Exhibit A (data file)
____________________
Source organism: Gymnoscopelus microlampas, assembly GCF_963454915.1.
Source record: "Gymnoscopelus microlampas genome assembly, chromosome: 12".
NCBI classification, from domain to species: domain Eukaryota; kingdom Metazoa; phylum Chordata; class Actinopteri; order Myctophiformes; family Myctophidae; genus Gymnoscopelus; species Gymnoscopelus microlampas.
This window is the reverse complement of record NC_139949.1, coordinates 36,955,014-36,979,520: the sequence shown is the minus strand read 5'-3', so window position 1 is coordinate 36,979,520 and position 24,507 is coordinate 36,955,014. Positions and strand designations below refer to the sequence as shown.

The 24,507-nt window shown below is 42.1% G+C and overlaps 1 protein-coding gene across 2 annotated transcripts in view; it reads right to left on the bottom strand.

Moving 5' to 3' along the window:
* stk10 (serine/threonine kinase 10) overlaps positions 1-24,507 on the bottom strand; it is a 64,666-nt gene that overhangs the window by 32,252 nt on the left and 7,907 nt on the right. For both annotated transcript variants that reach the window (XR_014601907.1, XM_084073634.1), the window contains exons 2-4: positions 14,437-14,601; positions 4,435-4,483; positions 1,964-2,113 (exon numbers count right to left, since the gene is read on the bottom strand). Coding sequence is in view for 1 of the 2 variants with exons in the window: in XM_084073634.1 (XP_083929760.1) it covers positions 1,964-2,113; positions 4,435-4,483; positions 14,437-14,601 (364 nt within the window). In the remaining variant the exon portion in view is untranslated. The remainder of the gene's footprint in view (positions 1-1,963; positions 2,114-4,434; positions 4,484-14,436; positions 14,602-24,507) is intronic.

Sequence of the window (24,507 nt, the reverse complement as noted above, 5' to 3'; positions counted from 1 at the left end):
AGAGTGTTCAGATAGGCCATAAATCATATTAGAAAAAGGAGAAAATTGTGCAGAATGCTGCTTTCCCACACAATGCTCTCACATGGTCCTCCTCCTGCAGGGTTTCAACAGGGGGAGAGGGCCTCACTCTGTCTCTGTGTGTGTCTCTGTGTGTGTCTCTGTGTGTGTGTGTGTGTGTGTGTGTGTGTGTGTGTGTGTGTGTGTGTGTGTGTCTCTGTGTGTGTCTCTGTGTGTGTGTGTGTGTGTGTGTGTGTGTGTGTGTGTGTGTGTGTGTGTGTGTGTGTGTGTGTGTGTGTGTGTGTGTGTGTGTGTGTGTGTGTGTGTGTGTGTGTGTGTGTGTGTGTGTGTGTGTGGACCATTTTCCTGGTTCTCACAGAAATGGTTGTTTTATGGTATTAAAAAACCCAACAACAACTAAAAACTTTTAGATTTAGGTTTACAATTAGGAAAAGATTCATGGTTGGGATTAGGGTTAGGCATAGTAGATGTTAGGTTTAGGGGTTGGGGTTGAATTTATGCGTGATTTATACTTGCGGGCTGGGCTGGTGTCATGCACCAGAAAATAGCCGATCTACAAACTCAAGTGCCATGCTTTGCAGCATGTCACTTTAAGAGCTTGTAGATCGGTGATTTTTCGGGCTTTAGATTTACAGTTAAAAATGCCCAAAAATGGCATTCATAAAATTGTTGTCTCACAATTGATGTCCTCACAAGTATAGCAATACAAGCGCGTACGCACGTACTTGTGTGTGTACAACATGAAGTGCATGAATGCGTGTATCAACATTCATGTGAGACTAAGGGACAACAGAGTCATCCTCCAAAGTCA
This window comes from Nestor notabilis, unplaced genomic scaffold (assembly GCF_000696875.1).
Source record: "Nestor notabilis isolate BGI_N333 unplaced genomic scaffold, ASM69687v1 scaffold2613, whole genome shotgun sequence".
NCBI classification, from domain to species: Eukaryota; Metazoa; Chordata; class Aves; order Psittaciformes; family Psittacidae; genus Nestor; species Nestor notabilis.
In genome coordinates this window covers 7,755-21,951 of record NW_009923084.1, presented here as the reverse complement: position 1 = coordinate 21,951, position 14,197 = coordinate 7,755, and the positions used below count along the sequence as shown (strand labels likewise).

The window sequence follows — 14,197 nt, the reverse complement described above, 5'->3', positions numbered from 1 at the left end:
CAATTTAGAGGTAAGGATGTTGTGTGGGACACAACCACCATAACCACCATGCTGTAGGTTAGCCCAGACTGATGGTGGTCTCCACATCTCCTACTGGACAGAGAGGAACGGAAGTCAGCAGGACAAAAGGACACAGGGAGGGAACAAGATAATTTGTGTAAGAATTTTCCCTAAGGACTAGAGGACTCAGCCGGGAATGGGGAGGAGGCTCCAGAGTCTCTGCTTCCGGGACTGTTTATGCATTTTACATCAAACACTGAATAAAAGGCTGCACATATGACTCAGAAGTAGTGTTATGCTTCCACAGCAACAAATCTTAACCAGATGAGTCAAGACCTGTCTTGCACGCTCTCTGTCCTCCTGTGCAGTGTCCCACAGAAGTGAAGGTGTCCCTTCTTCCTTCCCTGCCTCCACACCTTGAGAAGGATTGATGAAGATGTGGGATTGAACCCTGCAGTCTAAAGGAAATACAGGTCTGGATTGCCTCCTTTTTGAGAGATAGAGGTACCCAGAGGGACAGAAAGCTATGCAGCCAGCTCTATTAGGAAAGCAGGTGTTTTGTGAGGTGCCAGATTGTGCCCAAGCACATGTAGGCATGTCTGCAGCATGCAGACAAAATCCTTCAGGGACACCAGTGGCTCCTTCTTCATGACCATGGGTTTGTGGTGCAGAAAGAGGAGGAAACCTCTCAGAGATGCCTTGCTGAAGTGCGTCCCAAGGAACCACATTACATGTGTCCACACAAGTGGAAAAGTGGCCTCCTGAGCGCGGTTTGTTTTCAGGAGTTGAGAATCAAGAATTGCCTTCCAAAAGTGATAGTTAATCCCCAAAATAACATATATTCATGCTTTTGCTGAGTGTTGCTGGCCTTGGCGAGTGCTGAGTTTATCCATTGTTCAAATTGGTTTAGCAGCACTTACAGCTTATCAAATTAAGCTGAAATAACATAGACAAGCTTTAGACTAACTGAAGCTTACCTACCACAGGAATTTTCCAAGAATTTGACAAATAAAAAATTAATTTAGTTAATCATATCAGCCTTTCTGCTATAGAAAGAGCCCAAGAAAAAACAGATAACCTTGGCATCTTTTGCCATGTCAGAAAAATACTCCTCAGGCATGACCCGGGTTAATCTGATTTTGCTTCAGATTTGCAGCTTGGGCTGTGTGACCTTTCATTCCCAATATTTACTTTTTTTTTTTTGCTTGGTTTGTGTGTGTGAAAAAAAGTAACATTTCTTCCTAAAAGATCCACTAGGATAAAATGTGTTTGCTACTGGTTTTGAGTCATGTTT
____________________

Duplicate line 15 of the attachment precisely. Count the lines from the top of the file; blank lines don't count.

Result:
CAATTTAGAGGTAAGGATGTTGTGTGGGACACAACCACCATAACCACCATGCTGTAGGTTAGCCCAGACTGATGGTGGTCTCCACATCTCCTACTGGACAGAGAGGAACGGAAGTCAGCAGGACAAAAGGACACAGGGAGGGAACAAGATAATTTGTGTAAGAATTTTCCCTAAGGACTAGAGGACTCAGCCGGGAATGGGGAGGAGGCTCCAGAGTCTCTGCTTCCGGGACTGTTTATGCATTTTACATCAAACACTGAATAAAAGGCTGCACATATGACTCAGAAGTAGTGTTATGCTTCCACAGCAACAAATCTTAACCAGATGAGTCAAGACCTGTCTTGCACGCTCTCTGTCCTCCTGTGCAGTGTCCCACAGAAGTGAAGGTGTCCCTTCTTCCTTCCCTGCCTCCACACCTTGAGAAGGATTGATGAAGATGTGGGATTGAACCCTGCAGTCTAAAGGAAATACAGGTCTGGATTGCCTCCTTTTTGAGAGATAGAGGTACCCAGAGGGACAGAAAGCTATGCAGCCAGCTCTATTAGGAAAGCAGGTGTTTTGTGAGGTGCCAGATTGTGCCCAAGCACATGTAGGCATGTCTGCAGCATGCAGACAAAATCCTTCAGGGACACCAGTGGCTCCTTCTTCATGACCATGGGTTTGTGGTGCAGAAAGAGGAGGAAACCTCTCAGAGATGCCTTGCTGAAGTGCGTCCCAAGGAACCACATTACATGTGTCCACACAAGTGGAAAAGTGGCCTCCTGAGCGCGGTTTGTTTTCAGGAGTTGAGAATCAAGAATTGCCTTCCAAAAGTGATAGTTAATCCCCAAAATAACATATATTCATGCTTTTGCTGAGTGTTGCTGGCCTTGGCGAGTGCTGAGTTTATCCATTGTTCAAATTGGTTTAGCAGCACTTACAGCTTATCAAATTAAGCTGAAATAACATAGACAAGCTTTAGACTAACTGAAGCTTACCTACCACAGGAATTTTCCAAGAATTTGACAAATAAAAAATTAATTTAGTTAATCATATCAGCCTTTCTGCTATAGAAAGAGCCCAAGAAAAAACAGATAACCTTGGCATCTTTTGCCATGTCAGAAAAATACTCCTCAGGCATGACCCGGGTTAATCTGATTTTGCTTCAGATTTGCAGCTTGGGCTGTGTGACCTTTCATTCCCAATATTTACTTTTTTTTTTTTGCTTGGTTTGTGTGTGTGAAAAAAAGTAACATTTCTTCCTAAAAGATCCACTAGGATAAAATGTGTTTGCTACTGGTTTTGAGTCATGTTT